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Student Sampler 2013 Showcases Talent

When the Student Becomes the Teacher

Kelsey Ried, Staff Writer

Oct. 14, 2013

Taking on new role requires adjustment

Kelsey Ried teacher
Kelsey Ried has discovered some helpful hints to those getting set to begin their teaching career.

As an education major at Lubbock Christian University, you spend the first three or so years of your college career being a student. You take numerous classes on how to teach kids of certain ages and abilities. Sometimes in class you listen to lectures, other times you participate in games and test out lesson plans on each other. Then, reality sets in. You must now take everything you've learned and apply it to real, living, breathing children. You are no longer just a student, you are a Student Teacher. This is where I am.

When the fall semester started I was terrified. I'm responsible for someone's learning? They're seriously going to leave ME in charge? I didn't feel like I could live up to the expectations set out for me. I'm still a student myself and I have to teach at the same time? Crazy talk. But, I came in and tried my best. Our (LCU) professors had much more faith in us than we had in ourselves because they knew we were ready. Here we are, half way through the semester, and they were right. Every student teacher I've talked to has enjoyed teaching despite the long hours and expected stress. It turns out that we were all much more prepared and equipped with different tools than we realized and it's all thanks to the School of Education program at LCU.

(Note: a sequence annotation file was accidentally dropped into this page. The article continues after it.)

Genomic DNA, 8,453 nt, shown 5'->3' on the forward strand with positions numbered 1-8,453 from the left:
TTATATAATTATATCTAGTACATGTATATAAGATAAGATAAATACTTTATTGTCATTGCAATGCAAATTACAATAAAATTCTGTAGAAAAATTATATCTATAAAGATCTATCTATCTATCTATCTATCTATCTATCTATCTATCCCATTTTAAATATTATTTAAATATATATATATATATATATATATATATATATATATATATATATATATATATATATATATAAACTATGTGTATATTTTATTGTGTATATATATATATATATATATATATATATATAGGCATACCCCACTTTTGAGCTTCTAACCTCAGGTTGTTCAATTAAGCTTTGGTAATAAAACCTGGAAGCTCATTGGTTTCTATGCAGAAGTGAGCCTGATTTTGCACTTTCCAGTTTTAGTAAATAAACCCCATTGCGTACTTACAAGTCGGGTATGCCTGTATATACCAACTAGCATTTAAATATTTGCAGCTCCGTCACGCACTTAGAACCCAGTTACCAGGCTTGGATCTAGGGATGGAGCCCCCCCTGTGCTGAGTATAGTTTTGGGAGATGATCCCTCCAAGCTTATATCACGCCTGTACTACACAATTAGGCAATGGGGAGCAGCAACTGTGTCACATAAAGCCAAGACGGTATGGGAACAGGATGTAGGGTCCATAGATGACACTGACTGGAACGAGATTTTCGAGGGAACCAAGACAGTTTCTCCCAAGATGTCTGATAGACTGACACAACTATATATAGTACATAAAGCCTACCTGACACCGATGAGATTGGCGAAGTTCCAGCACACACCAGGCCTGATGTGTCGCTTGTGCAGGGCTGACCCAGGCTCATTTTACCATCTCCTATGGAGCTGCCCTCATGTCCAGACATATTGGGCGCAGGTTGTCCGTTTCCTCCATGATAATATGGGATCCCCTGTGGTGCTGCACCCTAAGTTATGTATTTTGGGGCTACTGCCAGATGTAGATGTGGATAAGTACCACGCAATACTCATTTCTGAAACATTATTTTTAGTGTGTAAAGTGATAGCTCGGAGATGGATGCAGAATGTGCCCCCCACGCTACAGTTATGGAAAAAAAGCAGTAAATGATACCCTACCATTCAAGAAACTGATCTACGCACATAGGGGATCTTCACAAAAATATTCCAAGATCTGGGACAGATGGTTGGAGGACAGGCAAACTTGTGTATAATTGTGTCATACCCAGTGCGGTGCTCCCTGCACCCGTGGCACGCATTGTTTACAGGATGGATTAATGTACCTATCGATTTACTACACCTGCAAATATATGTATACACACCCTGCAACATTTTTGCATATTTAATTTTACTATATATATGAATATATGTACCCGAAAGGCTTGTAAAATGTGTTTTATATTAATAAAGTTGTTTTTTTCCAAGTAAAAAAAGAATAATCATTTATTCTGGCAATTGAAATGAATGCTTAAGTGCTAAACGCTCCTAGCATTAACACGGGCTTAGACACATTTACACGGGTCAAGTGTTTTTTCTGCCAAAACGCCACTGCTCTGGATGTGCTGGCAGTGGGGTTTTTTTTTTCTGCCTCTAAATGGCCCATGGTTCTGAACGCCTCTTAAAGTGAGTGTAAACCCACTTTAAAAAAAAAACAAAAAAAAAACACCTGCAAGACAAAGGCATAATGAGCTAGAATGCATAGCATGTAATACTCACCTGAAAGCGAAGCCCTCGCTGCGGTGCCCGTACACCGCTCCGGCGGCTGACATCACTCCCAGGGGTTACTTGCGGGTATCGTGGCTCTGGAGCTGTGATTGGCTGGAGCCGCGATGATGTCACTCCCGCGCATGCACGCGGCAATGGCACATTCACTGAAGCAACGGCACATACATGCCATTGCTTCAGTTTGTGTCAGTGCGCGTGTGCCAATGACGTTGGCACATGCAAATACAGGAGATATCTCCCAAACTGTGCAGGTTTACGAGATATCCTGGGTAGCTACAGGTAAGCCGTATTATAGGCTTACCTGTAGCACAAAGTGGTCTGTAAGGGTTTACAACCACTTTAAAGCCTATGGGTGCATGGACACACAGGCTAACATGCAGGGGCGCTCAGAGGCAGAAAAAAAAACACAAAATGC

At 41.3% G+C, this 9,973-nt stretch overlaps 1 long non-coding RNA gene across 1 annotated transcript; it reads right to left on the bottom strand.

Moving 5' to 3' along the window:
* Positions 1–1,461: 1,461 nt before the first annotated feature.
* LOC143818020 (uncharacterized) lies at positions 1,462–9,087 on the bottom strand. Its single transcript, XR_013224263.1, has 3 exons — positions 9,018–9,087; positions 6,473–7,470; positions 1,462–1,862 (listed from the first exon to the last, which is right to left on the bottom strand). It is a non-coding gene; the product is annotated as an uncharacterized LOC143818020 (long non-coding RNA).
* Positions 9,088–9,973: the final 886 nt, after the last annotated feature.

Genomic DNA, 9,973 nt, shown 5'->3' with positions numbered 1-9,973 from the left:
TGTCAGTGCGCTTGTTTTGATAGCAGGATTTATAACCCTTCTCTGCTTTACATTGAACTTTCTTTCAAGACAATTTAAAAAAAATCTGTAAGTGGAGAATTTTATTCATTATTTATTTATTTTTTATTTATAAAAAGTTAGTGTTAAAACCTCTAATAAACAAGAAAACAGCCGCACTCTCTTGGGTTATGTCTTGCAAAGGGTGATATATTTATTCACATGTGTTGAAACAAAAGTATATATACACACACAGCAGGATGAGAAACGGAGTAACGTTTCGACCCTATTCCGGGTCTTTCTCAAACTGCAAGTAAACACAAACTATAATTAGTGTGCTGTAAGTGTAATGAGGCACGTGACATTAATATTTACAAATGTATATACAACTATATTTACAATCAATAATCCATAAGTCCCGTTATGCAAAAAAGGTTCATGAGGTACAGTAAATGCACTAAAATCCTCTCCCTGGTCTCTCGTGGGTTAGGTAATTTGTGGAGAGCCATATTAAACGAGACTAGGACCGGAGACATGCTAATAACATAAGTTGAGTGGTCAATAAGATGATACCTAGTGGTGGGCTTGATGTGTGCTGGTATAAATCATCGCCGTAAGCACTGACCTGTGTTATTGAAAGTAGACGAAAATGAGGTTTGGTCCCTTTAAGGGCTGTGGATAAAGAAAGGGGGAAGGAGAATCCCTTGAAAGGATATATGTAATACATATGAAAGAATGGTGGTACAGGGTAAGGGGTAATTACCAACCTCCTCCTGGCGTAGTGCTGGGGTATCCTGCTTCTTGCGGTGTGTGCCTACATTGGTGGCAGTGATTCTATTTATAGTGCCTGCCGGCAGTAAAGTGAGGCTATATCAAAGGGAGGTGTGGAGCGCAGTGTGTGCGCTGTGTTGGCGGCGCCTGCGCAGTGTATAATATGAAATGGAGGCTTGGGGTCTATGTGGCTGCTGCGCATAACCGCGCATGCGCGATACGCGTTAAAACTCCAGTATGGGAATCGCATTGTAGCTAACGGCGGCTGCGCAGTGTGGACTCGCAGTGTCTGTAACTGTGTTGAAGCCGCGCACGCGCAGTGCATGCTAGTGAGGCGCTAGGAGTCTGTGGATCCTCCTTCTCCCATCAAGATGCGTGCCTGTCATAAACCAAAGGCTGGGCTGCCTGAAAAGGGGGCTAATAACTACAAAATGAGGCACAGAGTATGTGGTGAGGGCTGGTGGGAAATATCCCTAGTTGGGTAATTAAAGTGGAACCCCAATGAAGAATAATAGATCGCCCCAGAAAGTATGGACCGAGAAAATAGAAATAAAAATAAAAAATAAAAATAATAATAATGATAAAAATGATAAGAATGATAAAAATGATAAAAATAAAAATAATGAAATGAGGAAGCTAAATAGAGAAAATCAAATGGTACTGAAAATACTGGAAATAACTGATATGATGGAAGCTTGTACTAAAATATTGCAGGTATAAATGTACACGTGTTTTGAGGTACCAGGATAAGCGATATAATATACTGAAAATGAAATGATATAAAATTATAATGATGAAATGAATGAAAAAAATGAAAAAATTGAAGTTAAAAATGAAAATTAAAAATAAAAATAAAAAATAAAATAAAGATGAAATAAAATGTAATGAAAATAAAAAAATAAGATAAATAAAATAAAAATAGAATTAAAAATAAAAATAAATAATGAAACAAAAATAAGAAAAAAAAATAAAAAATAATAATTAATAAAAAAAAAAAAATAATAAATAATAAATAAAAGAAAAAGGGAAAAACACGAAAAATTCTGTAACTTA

Here's some advice for those who will be student teaching in the future:

#1 - "Fake it 'til you make it." The more confidence you seem to have, the more respect and cooperation you will receive from your students. You may be scared to death the first couple of days but hold your head up and pretend you have everything under control and after no time you really will.

#2 - Sleep. Sleep is your best friend. It makes it very difficult to give 100 percent to your students if you don't get enough rest.

#3 - Build relationships with your students. Get to know your kids. They are more likely to do their best work when they know you are there for them and the environment in the classroom will be great.

#4 - Treat yourself. Student teaching is hard. You will spend so much time and energy planning and preparing and having a heart for your students but you can't forget about yourself. Make time to relax, watch a movie, go for a walk, anything that will give your body and brain a break.

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